From Equality and Human Rights Commission <[email protected]>
Subject News from EHRC: Equality Act anniversary | Assessing Home Office policies | Successful legal action
Date July 29, 2020 4:02 PM
  Links have been removed from this email. Learn more in the FAQ.
  Links have been removed from this email. Learn more in the FAQ.
News from the Equality and Human Rights Commission

View on web ( [link removed] )

Equality and Human Rights Commission ( [link removed] )

Twitter logo ( [link removed] ) LinkedIn logo ( [link removed] )
Facebook logo ( [link removed] ) YouTube logo ( [link removed] )

July 2020

Equality Act anniversary branding

Marking ten years of the Equality Act


2020 marks a decade since the implementation of the Equality Act
2010. In October 2010, it replaced previous anti-discrimination
laws with a single Act, making the law easier to understand and
strengthening protection in some situations. The Act helps to
make Britain an open, equal and inclusive society where everyone
is offered a fair chance in life.

Whilst we know the journey is far from over, we’re proud of how
far Britain has come to protect people from discrimination. From
equal pay to same sex marriage, hard won rights have changed the
way people can live their lives for the better.

We know the job is not done and that’s why we marking the tenth
anniversary of the Equality Act by calling on you to not just
celebrate progress to date but to help continue this legacy. The
ten-year anniversary of the Act is a key opportunity to engage
the public on all that the UK has achieved on equality and on the
progress which needs to continue. The Equality Act protects us
all from discrimination on the basis of any of the nine protected
characteristics identified by UK law: Age, Disability, Gender
reassignment, Marriage and civil partnership, Pregnancy and
maternity, Race, Religion or belief, Sex and Sexual orientation.

Over the coming months you’ll see us and our partners using the
distinctive Equality Act 10 branding to commemorate the
anniversary of the Equality Act, as well as highlighting other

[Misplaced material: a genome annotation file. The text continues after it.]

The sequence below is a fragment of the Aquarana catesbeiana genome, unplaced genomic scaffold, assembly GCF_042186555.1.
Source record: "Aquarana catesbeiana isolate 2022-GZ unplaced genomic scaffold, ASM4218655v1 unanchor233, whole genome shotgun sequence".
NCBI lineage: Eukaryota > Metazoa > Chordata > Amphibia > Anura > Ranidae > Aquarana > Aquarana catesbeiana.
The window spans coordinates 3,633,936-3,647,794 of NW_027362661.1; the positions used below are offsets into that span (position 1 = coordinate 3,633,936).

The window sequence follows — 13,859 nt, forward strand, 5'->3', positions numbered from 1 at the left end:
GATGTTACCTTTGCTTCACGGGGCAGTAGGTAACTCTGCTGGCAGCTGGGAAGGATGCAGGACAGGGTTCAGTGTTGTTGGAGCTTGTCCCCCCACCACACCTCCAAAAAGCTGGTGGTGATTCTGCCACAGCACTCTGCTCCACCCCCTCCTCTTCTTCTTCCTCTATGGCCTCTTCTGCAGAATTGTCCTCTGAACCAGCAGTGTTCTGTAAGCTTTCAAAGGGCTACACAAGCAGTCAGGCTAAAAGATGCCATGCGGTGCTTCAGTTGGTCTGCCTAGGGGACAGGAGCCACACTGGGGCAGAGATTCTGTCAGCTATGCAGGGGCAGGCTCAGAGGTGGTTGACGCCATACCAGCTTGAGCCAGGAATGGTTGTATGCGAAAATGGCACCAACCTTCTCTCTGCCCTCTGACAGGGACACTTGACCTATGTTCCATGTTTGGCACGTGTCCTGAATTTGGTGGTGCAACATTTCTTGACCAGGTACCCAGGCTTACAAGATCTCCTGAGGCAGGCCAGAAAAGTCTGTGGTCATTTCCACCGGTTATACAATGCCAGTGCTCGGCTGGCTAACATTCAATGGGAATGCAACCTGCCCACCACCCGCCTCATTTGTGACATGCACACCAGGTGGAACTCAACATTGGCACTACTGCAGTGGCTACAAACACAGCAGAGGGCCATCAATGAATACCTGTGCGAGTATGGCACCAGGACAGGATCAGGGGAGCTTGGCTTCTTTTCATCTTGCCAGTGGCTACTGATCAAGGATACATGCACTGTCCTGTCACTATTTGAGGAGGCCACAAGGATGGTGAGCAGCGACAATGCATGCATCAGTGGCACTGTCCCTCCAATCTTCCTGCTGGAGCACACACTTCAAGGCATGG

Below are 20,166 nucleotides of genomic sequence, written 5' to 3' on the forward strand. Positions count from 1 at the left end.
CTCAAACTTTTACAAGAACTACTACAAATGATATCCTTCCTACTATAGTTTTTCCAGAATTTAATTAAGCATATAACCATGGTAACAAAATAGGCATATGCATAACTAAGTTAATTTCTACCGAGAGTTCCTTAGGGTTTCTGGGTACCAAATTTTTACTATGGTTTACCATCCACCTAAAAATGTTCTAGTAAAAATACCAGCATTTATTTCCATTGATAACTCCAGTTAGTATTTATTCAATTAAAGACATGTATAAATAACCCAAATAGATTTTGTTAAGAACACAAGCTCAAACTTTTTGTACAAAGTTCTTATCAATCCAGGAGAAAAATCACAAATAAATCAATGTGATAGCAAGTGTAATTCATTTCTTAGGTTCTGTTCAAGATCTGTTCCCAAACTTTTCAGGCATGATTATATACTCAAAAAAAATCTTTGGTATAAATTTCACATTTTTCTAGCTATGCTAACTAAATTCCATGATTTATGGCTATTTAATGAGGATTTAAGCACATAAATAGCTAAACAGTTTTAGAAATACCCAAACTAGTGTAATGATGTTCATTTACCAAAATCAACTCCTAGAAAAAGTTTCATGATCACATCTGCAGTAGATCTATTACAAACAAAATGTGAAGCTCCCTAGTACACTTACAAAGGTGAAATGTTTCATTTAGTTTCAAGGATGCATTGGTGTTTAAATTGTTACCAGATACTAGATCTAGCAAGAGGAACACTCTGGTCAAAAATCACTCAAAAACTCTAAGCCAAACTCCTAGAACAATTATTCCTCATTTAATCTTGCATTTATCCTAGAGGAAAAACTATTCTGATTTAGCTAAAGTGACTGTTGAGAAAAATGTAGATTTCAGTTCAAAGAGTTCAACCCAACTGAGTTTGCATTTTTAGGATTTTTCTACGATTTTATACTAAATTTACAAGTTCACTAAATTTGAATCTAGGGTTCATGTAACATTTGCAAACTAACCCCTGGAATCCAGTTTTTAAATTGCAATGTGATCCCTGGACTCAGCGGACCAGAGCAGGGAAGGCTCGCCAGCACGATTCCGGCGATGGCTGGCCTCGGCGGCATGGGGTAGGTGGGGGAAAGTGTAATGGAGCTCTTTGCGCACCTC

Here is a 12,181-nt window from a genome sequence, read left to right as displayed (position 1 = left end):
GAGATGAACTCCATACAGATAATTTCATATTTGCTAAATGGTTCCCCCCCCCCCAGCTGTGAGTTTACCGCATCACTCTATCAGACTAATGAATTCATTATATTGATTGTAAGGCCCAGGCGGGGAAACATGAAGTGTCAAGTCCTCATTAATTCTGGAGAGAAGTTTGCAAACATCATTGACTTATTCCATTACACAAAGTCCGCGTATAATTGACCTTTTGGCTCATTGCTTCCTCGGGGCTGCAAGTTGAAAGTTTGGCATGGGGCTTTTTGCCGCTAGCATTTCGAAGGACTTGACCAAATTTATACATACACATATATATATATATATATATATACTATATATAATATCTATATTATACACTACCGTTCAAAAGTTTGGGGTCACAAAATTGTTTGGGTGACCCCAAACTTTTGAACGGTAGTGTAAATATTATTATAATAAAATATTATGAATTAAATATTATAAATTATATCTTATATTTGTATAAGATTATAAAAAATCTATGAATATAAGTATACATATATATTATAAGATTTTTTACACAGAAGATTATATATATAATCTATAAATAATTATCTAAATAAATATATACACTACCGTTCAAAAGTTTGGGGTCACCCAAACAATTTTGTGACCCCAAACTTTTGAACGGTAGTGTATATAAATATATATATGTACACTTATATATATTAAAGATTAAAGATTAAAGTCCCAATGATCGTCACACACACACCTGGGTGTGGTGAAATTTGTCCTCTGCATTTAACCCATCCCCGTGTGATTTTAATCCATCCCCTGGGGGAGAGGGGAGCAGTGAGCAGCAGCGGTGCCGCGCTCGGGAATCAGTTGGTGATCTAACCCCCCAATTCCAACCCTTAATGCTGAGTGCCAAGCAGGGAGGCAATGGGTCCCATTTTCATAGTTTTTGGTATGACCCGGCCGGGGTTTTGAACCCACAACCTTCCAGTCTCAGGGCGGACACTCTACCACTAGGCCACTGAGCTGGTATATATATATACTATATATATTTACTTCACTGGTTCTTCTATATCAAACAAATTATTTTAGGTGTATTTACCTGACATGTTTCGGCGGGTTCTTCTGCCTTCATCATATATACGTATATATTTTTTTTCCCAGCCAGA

key moments of progress on the ongoing path to equality. The
branding is free to use for anyone wanting to celebrate the
anniversary of the Act – please email
[email protected] (
[email protected] ) if you’d like more

Image of Home Office

Assessing Home Office compliance with the Public Sector Equality
Duty whilst implementing hostile environment policies


We are using our enforcement powers to assess how the Home Office
considered the impact of its so-called ‘hostile environment’
immigration policies on the Windrush generation. We want to know
how and whether the department met its Public Sector Equality
Duty (PSED) obligations when developing, implementing and
monitoring these policies. These policies required additional
proof of immigration status and led to the serious injustices
experienced by the Windrush generation and their descendants.

We have now published the Terms of Reference ( [link removed] ) for our assessment, which is being carried out under Section 31
of the Equality Act 2006. Based on the findings of our
assessment, and in consultation with individuals affected, race
equality leaders and other partners, we will make recommendations
to the Home Office. These will be used to inform the Home
Office’s policies and procedures in the future. We will complete
the assessent by September 2020.

As part of this assessment, we are now receiving the views of
representative groups and organisations of Black members of the
Windrush generation, as well as affected members of that group,
to understand what the Home Office did to understand the impact
of its policies and practices and make recommendations to inform
the department’s future policymaking.

Find out more about the assessment ( [link removed] )

Image of woman holding mobile phone

Police to end controversial data extraction after legal
challenge by rape survivors

We welcome the recent announcement by the National Police Chiefs
Council that they are withdrawing the current digital data
extraction forms controversially used in rape and sexual offence
cases. This announcement follows a legal challenge brought by
Centre for Women's Justice and funded by us which argued that the
use of these forms was unlawful, discriminatory and led to
excessive and intrusive disclosure requests.

Last year the National Police Chiefs Council, the Crown
Prosecution Service and the College of Policing published
guidance on the collection of digital data from the phones of
alleged victims of rape or sexual assault. This caused concern
that victims were essentially being required to hand over all
their personal data before an investigation could proceed.

The Information Commissioner recently published a report on
‘Digital Data Extraction’ which expressed concern that
consideration was not being given to proportionality or necessity
when requests were made for victims to hand over their full
digital data history. The ICO report followed an 18-month
investigation, which reviewed a number of different police
forces’ procedures for extraction of mobile phone data and found
‘no evidence’ of police officers considering less intrusive
alternatives to mobile phone extraction.

The National Police Chiefs Council have now said that searches of
digital devices should not be automatic and will happen only when
the investigating officer or prosecutor considers there to be a
need to access information to pursue a reasonable line of

Find out more about this issue ( [link removed] )

“Digital data extraction forms are an invasion of privacy at a
time when victims of crime are at their most vulnerable. There is
no evidence that they are necessary in building a case. As they